It may be on the outskirts of Naples, in the residential suburb of Fuorigrotta, but there’s still something about Pizzeria Cafasso that attracts clients, from famous directors to your average Joe (Giovanni, in this case).
Certainly one big draw is it’s proximity to the San Paolo football stadium, one of the few things in Naples that is not dedicated to San Gennaro, the protector of the city for over a thousand years. It’s believed that San Paolo, or St. Paul, who was born in what is today Turkey and died in Rome, first made landfall in Italy in this spot, which is why the stadium was dedicated to him.
The pizzeria is also relatively accessible, despite being some ways from the center of Naples. It’s next to an underground station and the Cumana commuter railway station.
But we would argue that the pursuit of quality always pays off – excellent pies are what make the simple, family-run pizzeria one of the best known in the city.
The pizzeria was born in 1953. Giuseppe Capasso, who was known as Don Peppino, founded it with his wife, Elena Gonzales. Giuseppe learned the trade from his parents in the family’s historic pizzeria, Capasso Pizzeria in Porta San Gennaro. But in 1953, after the growth of the Fuorigrotta district in the wake of the Second World War, he decided to invest in this area by opening his own pizzeria.
The pursuit of quality always pays off – excellent pies are what make the simple, family-run pizzeria one of the best known in the city.
The original name was Capasso – Giuseppe’s last name. But a few years after the opening, when applying for his grandfather’s war pension, Giuseppe noticed a typographical error. The family’s real surname was Cafasso not Capasso, and so he changed his last name as well as the name of the pizzeria in Fuorigrotta.
Giuseppe’s three sons, Ugo, Antonio and Rosario Cafasso, were the heirs to their father’s pizzeria. Now the shop is in the hands of 75-year-old Ugo, a master pizza maker who in turn has passed his knowledge and skills down to his 44-year-old son Stefano.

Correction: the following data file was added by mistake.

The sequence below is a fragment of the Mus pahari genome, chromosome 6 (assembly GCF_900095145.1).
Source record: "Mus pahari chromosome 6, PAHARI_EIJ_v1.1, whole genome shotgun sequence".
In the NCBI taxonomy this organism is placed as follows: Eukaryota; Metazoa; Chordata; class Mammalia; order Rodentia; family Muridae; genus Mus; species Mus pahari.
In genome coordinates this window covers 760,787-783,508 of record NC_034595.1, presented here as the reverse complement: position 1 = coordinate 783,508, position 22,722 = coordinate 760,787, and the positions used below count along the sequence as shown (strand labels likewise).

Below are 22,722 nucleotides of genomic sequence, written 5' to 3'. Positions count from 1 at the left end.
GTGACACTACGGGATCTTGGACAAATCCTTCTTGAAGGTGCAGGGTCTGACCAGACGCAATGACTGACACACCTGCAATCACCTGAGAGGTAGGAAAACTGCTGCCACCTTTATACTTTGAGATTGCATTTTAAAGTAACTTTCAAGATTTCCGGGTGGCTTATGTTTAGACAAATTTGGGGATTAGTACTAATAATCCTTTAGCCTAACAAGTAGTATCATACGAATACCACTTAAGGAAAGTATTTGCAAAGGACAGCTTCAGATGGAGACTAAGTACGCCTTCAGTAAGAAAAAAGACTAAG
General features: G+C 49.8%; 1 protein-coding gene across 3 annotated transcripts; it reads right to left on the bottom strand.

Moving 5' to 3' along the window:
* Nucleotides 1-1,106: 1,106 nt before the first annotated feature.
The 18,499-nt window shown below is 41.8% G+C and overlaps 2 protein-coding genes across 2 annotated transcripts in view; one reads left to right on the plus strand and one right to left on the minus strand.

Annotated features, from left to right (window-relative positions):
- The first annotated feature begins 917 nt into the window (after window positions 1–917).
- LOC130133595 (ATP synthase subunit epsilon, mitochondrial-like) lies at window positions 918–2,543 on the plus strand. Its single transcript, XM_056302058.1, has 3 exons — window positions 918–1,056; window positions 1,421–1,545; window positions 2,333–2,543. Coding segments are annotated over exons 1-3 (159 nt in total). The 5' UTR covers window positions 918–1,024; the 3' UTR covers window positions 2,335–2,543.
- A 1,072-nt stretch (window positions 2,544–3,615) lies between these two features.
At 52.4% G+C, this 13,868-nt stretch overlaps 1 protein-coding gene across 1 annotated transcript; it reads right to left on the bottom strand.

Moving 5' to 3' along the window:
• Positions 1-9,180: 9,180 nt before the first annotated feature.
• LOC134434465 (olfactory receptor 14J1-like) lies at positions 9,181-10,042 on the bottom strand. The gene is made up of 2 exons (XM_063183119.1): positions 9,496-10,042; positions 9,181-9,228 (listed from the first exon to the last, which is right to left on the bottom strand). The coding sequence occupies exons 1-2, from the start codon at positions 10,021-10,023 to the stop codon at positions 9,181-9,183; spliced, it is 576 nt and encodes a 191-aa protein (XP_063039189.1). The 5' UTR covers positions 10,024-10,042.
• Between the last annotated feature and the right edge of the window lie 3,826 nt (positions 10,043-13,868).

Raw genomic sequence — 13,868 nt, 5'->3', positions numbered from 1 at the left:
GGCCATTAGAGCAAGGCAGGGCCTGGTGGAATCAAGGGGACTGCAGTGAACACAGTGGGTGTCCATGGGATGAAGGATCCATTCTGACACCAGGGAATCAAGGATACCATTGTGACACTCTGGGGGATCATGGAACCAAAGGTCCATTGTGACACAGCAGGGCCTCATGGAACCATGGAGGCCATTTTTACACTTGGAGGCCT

Ugo is proud of maintaining a high level of excellence. “I have received extraordinary awards,” he tells us, including visits from some of Italy’s most celebrated artists. “Paolo Sorrentino, the director of the film ‘La grande bellezza’ (‘The Great Beauty’), came here after winning the Oscar in 2014, together with actor Tony Servillo, to celebrate the victory.”
The rules written by Don Peppino are still in place: The mixture of flours remains the same, and the size of the pizza – not too big – is consistent. Above all, their pies are never too dry and have a solid structure.
Out of these principles was born the calzone stuffed with escarole, a true symbol of the place. It’s balanced and delicious, with the secret being the addition of a generous portion of pecorino Romano and olive oil on the outside. As it cooks, a delicious crust of cheese and oil forms on the surface of the calzone.
“I always get the escarole calzone,” says Paolo Lubrano, a writer from Pozzuoli. “I love this place, its simplicity, its real people,” he adds. And in fact, the focus here is on people. “During the period of Covid nobody was left without a job here,” Ugo tells us. “We started with delivery and now we have about 20 places outside. With the two internal rooms, well spaced, we can seat about 80 people.”
Although tempted by the escarole calzone, we order the “Doc” pizza with very fresh tomatoes cut into slices, buffalo mozzarella, and olive oil added at the end. It’s divine.
There’s more than pizza, though, on the menu. Ugo also recommends the frittura all’italiana (a plate with a range of Italian fried delights). “We prepare it fresh every morning, crocchè, arancini, omelets… all homemade,” he says. You can also get traditional Campania dishes like the gnocchi alla Sorrentina (Sorrento-style gnocchi with tomato and mozzarella) and spaghetti with clams.
But the surprises aren’t over. The dessert list is very short, but truly exceptional. There is a tall, moist Neapolitan pastiera – extraordinary. And there is a very special cassata, the baked cassata. Unlike the Sicilian cassata, which is prepared cold, the Neapolitan cassata has a short crust pastry casing and is baked in the oven. The pastry chef Ciro Ferrantino brings it fresh every day.
In short, a pizzeria of excellence. “Speaking of excellence, another Oscar winner was also here,” Ugo tells us. “Roberto Benigni, who won the Oscar with ‘La vita è bella’ (‘Life is Beautiful’), came with his wife, Nicoletta. He wore a pizza chef’s hat and got behind the cashier asking 5 euros for each person who wanted to take a picture with him. Of course, he was joking.” But we can almost guarantee he wasn’t laughing about the pizza.
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